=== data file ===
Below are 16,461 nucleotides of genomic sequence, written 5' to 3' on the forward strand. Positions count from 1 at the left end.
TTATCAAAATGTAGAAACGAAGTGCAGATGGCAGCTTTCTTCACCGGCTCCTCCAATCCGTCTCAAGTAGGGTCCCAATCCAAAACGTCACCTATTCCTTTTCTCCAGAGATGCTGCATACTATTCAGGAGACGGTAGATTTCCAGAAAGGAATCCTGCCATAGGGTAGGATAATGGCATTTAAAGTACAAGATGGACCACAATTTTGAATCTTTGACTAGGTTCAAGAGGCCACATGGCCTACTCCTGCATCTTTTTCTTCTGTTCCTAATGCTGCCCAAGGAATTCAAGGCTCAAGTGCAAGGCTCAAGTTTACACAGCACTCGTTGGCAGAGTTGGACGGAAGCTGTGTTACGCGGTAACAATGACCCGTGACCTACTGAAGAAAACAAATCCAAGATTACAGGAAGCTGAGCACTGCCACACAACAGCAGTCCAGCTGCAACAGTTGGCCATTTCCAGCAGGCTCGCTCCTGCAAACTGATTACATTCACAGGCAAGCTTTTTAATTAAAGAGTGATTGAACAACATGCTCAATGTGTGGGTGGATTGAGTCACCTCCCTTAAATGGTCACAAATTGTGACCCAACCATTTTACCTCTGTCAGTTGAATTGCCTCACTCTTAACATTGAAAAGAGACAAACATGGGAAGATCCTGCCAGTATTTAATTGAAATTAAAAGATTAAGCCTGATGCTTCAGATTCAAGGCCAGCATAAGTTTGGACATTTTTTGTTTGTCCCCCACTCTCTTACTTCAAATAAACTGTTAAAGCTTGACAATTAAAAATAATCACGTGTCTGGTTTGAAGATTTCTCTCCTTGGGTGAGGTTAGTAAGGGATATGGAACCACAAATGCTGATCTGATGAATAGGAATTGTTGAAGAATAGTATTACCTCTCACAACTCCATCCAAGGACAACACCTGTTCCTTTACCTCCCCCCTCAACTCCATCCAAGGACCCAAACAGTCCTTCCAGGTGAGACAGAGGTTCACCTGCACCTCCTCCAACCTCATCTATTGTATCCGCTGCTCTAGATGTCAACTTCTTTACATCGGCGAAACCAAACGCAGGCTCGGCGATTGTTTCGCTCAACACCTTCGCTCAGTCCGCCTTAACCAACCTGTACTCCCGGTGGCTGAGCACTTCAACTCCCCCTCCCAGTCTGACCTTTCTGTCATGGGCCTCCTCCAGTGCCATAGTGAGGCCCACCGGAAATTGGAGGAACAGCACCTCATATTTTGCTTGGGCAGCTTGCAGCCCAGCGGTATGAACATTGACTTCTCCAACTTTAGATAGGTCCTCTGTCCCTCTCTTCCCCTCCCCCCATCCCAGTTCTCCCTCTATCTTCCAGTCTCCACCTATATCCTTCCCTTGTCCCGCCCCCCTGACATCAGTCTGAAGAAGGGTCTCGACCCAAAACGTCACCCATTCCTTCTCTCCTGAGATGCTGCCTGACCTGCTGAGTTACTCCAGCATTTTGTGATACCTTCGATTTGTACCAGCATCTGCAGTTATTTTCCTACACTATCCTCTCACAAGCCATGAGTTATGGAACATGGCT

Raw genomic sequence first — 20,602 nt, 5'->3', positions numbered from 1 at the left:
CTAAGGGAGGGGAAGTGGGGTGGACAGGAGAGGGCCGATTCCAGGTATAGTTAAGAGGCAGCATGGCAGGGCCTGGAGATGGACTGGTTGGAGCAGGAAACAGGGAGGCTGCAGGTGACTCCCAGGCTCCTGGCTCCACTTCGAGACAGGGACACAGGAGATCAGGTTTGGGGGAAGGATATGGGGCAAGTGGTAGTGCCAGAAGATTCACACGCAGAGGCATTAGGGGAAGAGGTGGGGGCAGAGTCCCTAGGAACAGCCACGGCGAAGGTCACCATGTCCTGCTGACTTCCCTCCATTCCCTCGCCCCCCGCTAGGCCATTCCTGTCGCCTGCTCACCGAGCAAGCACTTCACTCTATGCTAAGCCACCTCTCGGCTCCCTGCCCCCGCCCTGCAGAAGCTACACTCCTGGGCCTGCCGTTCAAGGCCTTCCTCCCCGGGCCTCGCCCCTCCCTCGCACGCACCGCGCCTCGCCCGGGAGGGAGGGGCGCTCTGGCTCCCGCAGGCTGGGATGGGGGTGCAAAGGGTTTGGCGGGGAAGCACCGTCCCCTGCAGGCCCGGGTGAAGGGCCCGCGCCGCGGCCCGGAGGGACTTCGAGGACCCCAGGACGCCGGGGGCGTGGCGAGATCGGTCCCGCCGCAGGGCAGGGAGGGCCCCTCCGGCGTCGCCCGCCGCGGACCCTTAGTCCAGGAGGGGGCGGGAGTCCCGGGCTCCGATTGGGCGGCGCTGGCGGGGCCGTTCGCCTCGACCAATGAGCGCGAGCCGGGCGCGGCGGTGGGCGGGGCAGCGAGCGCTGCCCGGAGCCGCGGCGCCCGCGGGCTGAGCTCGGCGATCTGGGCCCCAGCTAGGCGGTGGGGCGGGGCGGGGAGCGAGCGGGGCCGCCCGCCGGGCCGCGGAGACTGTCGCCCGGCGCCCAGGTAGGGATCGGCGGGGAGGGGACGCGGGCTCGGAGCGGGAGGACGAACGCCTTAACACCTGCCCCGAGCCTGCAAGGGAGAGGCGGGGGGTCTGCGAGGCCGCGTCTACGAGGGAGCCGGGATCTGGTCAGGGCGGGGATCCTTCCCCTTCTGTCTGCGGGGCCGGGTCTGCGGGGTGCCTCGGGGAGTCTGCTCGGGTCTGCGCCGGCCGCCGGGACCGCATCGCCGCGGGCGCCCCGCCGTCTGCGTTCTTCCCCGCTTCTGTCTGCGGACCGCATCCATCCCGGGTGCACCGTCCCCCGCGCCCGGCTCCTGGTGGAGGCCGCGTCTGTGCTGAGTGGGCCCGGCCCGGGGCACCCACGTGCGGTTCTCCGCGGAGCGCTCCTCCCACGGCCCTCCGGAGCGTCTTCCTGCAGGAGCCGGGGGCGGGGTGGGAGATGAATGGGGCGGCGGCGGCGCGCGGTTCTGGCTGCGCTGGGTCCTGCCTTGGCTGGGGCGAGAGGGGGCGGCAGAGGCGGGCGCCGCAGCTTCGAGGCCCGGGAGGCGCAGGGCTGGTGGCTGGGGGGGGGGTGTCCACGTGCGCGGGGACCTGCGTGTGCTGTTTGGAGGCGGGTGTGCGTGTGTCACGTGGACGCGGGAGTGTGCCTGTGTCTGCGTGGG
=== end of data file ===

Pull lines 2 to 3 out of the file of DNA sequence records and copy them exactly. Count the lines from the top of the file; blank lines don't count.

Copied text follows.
TTATCAAAATGTAGAAACGAAGTGCAGATGGCAGCTTTCTTCACCGGCTCCTCCAATCCGTCTCAAGTAGGGTCCCAATCCAAAACGTCACCTATTCCTTTTCTCCAGAGATGCTGCATACTATTCAGGAGACGGTAGATTTCCAGAAAGGAATCCTGCCATAGGGTAGGATAATGGCATTTAAAGTACAAGATGGACCACAATTTTGAATCTTTGACTAGGTTCAAGAGGCCACATGGCCTACTCCTGCATCTTTTTCTTCTGTTCCTAATGCTGCCCAAGGAATTCAAGGCTCAAGTGCAAGGCTCAAGTTTACACAGCACTCGTTGGCAGAGTTGGACGGAAGCTGTGTTACGCGGTAACAATGACCCGTGACCTACTGAAGAAAACAAATCCAAGATTACAGGAAGCTGAGCACTGCCACACAACAGCAGTCCAGCTGCAACAGTTGGCCATTTCCAGCAGGCTCGCTCCTGCAAACTGATTACATTCACAGGCAAGCTTTTTAATTAAAGAGTGATTGAACAACATGCTCAATGTGTGGGTGGATTGAGTCACCTCCCTTAAATGGTCACAAATTGTGACCCAACCATTTTACCTCTGTCAGTTGAATTGCCTCACTCTTAACATTGAAAAGAGACAAACATGGGAAGATCCTGCCAGTATTTAATTGAAATTAAAAGATTAAGCCTGATGCTTCAGATTCAAGGCCAGCATAAGTTTGGACATTTTTTGTTTGTCCCCCACTCTCTTACTTCAAATAAACTGTTAAAGCTTGACAATTAAAAATAATCACGTGTCTGGTTTGAAGATTTCTCTCCTTGGGTGAGGTTAGTAAGGGATATGGAACCACAAATGCTGATCTGATGAATAGGAATTGTTGAAGAATAGTATTACCTCTCACAACTCCATCCAAGGACAACACCTGTTCCTTTACCTCCCCCCTCAACTCCATCCAAGGACCCAAACAGTCCTTCCAGGTGAGACAGAGGTTCACCTGCACCTCCTCCAACCTCATCTATTGTATCCGCTGCTCTAGATGTCAACTTCTTTACATCGGCGAAACCAAACGCAGGCTCGGCGATTGTTTCGCTCAACACCTTCGCTCAGTCCGCCTTAACCAACCTGTACTCCCGGTGGCTGAGCACTTCAACTCCCCCTCCCAGTCTGACCTTTCTGTCATGGGCCTCCTCCAGTGCCATAGTGAGGCCCACCGGAAATTGGAGGAACAGCACCTCATATTTTGCTTGGGCAGCTTGCAGCCCAGCGGTATGAACATTGACTTCTCCAACTTTAGATAGGTCCTCTGTCCCTCTCTTCCCCTCCCCCCATCCCAGTTCTCCCTCTATCTTCCAGTCTCCACCTATATCCTTCCCTTGTCCCGCCCCCCTGACATCAGTCTGAAGAAGGGTCTCGACCCAAAACGTCACCCATTCCTTCTCTCCTGAGATGCTGCCTGACCTGCTGAGTTACTCCAGCATTTTGTGATACCTTCGATTTGTACCAGCATCTGCAGTTATTTTCCTACACTATCCTCTCACAAGCCATGAGTTATGGAACATGGCT

Raw genomic sequence first — 20,602 nt, 5'->3', positions numbered from 1 at the left: